The health expert Siegfried Meryn writes that in the course of the change in health systems, old systems have to be "let go" or "unlearned". In your opinion, which "old, no longer suitable systems" should be replaced as soon as possible? forget?
Lejla Pock: There are many. In principle, we must ensure that, in addition to treating diseases, we focus more on maintaining health. In Sweden, people live healthy for an average of 70 years – in Austria it is only 58 years. Digital innovations can make an important contribution to the prevention and early detection of diseases and provide very efficient support in diagnostics and therapy, in care and aftercare.
In addition, digital applications also enable completely new supply models. In our healthcare industry, it takes a lot of staying power to bring digital innovations into the system. Markets on the fringes of Europe have made a virtue of necessity: They are struggling with the brain drain of medical staff and labour, and consistent healthcare is particularly difficult due to geographic conditions. They are therefore very open to new, digital health technologies and are now positioning themselves as “early adopters”.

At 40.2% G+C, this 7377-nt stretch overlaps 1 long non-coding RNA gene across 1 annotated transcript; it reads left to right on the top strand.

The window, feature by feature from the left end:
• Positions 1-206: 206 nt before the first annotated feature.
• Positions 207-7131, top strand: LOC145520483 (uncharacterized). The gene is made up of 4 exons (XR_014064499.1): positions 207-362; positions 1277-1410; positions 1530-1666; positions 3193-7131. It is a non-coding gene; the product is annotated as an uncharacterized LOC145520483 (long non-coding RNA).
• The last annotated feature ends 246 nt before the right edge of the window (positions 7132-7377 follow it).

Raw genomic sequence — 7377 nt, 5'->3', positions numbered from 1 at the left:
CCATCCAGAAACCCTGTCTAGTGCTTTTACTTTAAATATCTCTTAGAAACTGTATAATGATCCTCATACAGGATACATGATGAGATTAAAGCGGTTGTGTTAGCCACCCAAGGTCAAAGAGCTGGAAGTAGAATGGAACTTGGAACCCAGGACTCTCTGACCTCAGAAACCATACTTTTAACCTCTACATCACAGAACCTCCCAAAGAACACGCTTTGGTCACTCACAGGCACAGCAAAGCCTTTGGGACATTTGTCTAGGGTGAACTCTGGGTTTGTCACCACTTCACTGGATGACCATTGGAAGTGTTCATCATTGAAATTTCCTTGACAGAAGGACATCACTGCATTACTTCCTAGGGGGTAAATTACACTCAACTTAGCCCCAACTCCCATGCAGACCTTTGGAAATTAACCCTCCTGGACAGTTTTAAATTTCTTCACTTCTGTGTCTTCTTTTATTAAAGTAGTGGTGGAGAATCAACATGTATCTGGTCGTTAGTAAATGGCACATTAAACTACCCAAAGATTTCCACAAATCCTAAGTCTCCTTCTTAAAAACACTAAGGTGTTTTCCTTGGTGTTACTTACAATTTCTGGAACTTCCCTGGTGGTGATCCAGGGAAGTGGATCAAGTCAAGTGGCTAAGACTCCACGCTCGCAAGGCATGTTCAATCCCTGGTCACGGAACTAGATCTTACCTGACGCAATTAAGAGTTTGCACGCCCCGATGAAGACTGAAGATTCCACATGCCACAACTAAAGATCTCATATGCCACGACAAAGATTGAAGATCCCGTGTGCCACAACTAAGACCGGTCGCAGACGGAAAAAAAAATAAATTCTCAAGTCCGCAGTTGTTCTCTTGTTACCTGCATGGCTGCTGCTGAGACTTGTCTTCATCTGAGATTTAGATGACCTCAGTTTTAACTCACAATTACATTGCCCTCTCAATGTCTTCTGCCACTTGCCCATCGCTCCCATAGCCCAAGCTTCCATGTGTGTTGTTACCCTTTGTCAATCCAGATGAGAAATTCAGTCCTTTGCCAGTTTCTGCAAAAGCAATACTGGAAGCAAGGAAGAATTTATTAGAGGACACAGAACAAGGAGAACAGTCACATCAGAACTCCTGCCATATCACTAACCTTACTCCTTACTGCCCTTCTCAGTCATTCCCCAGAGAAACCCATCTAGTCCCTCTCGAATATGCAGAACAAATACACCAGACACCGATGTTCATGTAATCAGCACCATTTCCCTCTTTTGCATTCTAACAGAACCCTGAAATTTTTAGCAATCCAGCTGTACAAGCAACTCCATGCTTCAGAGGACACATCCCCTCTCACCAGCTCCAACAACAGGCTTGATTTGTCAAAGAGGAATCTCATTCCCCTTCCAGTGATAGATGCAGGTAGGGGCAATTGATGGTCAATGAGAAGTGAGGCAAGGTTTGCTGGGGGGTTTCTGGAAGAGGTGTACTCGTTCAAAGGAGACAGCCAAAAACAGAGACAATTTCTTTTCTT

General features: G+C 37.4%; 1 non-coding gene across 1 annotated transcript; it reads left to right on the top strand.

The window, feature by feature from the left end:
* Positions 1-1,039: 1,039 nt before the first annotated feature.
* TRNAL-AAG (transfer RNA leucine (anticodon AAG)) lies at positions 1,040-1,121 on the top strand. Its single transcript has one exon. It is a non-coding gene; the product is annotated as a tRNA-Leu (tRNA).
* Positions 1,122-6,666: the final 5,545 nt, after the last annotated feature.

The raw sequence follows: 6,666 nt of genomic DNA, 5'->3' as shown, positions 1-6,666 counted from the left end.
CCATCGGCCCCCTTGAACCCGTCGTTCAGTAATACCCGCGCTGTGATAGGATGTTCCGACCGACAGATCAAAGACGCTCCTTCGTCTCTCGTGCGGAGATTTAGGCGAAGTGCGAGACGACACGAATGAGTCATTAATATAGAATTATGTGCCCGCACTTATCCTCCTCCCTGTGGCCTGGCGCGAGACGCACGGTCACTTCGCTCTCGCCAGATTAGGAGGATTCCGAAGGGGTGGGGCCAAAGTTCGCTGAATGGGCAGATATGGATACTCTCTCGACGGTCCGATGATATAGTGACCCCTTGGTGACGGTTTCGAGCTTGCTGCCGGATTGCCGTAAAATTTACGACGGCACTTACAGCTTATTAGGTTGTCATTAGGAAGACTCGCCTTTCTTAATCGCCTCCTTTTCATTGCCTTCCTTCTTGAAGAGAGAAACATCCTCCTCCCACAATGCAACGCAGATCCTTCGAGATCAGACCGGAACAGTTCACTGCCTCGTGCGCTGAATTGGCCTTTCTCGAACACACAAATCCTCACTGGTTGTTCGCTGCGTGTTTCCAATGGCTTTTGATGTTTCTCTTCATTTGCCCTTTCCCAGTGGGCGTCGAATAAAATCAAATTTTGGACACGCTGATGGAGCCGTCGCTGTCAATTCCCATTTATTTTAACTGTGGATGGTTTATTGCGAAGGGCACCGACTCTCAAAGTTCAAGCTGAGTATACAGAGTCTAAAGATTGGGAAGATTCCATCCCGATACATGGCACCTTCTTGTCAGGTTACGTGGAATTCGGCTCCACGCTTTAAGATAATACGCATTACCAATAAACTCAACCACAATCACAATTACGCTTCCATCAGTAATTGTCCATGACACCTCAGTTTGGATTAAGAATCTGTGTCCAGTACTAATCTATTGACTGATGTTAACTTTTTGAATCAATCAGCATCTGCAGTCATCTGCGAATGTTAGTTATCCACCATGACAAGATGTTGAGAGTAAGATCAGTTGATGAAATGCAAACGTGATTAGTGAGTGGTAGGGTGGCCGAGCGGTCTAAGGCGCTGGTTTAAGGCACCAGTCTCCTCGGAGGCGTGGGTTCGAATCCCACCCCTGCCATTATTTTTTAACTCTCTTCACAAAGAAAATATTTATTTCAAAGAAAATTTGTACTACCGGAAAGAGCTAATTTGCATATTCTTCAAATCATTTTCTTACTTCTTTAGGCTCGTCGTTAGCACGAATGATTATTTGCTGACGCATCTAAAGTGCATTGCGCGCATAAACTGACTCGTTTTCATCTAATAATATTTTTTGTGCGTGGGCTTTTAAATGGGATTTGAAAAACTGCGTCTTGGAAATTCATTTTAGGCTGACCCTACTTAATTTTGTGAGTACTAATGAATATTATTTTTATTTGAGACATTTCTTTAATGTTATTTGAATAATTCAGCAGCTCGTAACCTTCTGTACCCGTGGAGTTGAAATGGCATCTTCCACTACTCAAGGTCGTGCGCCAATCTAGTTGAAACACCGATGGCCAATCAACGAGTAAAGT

It would be a pity if our investments in R&D were only used here via a detour abroad.
Two fields are mentioned again and again when it comes to the "big changes": digitization, but also sustainability. What "changes" do you see in the near future for the healthcare industry and the life sciences?
Here I am thinking of the increasingly individual and personalized approach to medical care. "Precision medicine" benefits greatly from digitization - just think of the automated analysis and diagnostic systems! Here in Styria we have a great deal of know-how that we would like to make even more visible internationally.
I see our focus in sustainable health care, after all we are a life science and health cluster. A major challenge in production is to reduce CO2 emissions in the life science and pharmaceutical industries and to focus on a circular economy overall. In the field of science and research, it is important to focus on future topics. In Styria we have excellent research that is ahead of the game when it comes to future topics.